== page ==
If you do print in ABS, be sure to share your make!

Since I have the small Printrbot Play, I scaled it down to .75 in Cura and printed it out - couldn't be happier! Looking forward to growing something at my desk at work, so much fun.

What is the print dimensions of the Printrbot Play?

And be sure to post your make to the "makes" section of thingiverse!

It's maximum is 100mm wide by 100mm deep by 130mm tall, not much to play with but produces some absolutely beautiful pieces, I printed it with my white filament and plan to color the outside. I am confused as from every appearance it's water tight, curious, where would it leak? I need to seal it first just to make sure, but I wonder if it's an effort I actually need to do.

During our exploration of the design, some of our prints would leak slowly over time. We realized that there were really small gaps in the solid infill layers that would still allow water to find it's way through the bottom of the model. We ended up doing a lot of experimentation and testing to develop those print settings on the instructions tab.

if you followed those settings your part should be water tight. The easiest way to check is just fill it with water and leave it out for a few hours (we recommend putting it in the sink!), you'll know if your print is water tight or not then :)

If it's not water tight or you just want the added protection, we recommend using that TiteBond-3 Wood Glue. Waterproof, but non-toxic.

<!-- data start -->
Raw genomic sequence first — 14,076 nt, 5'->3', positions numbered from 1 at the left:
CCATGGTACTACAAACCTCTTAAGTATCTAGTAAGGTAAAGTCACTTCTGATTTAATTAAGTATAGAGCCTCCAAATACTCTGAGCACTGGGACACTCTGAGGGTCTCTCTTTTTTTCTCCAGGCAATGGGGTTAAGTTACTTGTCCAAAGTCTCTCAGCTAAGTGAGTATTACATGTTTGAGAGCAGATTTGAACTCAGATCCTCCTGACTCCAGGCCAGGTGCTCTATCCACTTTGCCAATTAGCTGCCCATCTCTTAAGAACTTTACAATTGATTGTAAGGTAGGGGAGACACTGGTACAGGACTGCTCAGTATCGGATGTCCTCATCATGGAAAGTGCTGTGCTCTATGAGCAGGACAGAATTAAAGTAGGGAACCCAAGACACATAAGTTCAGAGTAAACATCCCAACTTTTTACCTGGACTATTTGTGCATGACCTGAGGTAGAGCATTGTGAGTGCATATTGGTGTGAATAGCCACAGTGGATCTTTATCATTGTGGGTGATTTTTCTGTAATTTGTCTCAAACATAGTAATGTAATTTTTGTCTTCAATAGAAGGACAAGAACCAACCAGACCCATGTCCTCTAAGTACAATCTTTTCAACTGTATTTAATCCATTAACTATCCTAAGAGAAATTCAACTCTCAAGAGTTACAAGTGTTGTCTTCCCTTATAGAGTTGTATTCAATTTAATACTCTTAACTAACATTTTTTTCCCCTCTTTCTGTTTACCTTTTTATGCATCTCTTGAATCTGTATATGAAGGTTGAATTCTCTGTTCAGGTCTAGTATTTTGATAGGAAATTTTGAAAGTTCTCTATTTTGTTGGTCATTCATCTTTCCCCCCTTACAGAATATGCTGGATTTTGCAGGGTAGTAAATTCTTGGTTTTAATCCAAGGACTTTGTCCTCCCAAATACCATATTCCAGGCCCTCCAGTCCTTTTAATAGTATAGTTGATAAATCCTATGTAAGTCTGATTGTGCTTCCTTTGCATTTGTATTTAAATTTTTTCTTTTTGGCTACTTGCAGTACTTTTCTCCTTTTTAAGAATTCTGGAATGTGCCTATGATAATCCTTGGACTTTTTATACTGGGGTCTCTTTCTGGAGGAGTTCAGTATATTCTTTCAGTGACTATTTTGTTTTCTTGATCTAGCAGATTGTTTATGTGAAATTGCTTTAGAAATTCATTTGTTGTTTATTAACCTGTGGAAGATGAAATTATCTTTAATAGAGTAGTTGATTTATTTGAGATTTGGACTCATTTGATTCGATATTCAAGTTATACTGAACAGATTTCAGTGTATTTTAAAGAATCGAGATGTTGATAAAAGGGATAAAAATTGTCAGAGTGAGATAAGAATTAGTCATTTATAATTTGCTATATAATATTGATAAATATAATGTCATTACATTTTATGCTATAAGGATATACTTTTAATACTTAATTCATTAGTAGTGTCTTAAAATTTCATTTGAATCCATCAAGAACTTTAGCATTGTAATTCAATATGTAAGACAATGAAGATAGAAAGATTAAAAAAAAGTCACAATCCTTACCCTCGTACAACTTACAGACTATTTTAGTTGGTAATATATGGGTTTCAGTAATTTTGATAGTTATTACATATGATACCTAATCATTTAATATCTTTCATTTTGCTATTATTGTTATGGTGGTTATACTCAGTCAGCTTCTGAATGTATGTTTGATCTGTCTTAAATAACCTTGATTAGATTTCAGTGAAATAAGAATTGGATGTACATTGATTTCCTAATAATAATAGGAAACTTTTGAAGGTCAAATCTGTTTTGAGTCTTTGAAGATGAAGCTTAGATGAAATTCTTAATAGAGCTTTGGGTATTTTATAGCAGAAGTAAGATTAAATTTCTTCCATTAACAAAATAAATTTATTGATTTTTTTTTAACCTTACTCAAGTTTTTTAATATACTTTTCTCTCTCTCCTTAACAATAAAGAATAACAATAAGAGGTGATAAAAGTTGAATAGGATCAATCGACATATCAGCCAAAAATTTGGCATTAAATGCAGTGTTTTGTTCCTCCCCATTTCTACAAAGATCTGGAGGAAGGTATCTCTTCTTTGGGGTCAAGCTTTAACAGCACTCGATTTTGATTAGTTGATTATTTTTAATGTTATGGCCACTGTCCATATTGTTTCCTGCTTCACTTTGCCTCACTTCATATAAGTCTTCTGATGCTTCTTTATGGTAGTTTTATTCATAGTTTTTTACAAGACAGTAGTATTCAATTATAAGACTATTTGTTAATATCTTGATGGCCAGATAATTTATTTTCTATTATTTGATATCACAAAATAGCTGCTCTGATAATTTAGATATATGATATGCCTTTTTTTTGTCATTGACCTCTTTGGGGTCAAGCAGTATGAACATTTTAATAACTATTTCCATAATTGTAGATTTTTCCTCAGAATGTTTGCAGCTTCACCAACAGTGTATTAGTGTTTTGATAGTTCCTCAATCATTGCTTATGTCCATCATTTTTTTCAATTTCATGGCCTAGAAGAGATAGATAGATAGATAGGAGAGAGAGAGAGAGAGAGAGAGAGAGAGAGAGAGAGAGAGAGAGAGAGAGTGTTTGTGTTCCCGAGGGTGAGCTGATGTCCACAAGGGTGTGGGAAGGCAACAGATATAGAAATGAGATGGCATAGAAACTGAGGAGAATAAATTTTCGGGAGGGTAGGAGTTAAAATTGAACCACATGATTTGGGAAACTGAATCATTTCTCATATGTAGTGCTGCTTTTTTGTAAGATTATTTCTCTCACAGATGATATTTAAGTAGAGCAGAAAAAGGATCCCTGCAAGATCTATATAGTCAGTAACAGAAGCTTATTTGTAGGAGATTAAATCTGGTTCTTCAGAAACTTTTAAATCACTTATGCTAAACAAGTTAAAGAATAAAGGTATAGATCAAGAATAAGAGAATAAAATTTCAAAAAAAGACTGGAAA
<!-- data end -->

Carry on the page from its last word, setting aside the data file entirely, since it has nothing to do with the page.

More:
Really cool design! I love how you've avoided needing supports with all the tapering parts.

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Does the pot need to be free floating from the reservoir? I have a couple that are kind of a tight fit, and wasn't sure if it was supposed to float on the water, or stay at the same level.

Fangstave -

The pot is supposed to fit into the reservoir and sit at the bottom, not float on the water. The pot was designed to have a nice fit in the reservoir, something akin to a mass manufactured product. If you have a bit of a tight fit it sounds like the right amount.

It sounds like you've printed a few! We'd love to see a picture!

Can this be printed withought the supports? and do i put soil inside the pot or just the plant(sorry stupid question)?

Darathy -

This can be printed without supports. Check out the instructions tab for details on print settings to get the most out of this model.

And yes, you need to put soil inside the pot. Check thingiverse user MartinWrap's make: https://www.thingiverse.com/make:146694

Self-Watering Planter (Small)

Thank you :)

I don't know if its just Slic3er, but I notice that there are lots of little "beads" inside of the main wall of both parts, and this hasn't really allowed my to print this nicely without a weird "smudge" that I think is formed when the head goes to the next layer, and starts at the same place (this also causes a Z scar, but my printer has always done this), however there is a split second that no plastic is being extruded for one reason or another causing the mildly annoying smudge on the outer wall.

Jul 3, 2015 - Modified Jul 3, 2015
parallelgoods - in reply to Montiey

This doesn't sound like anything we've encountered in our development. Can you post a picture?

Also, what's your nozzle size?

I'm using a 0.4mm nozzle on a hexagon 1.74mm hotend.

Montiey -

It's hard to diagnose without seeing a picture, but from the sound of it, you might want to calibrate your extruder retraction settings. This will probably help with both the Z Scar you mentioned your printer has always done, and with the smudge on the planter. In particular, experiment with the "extra length after retraction" setting in Slic3r to see if this helps.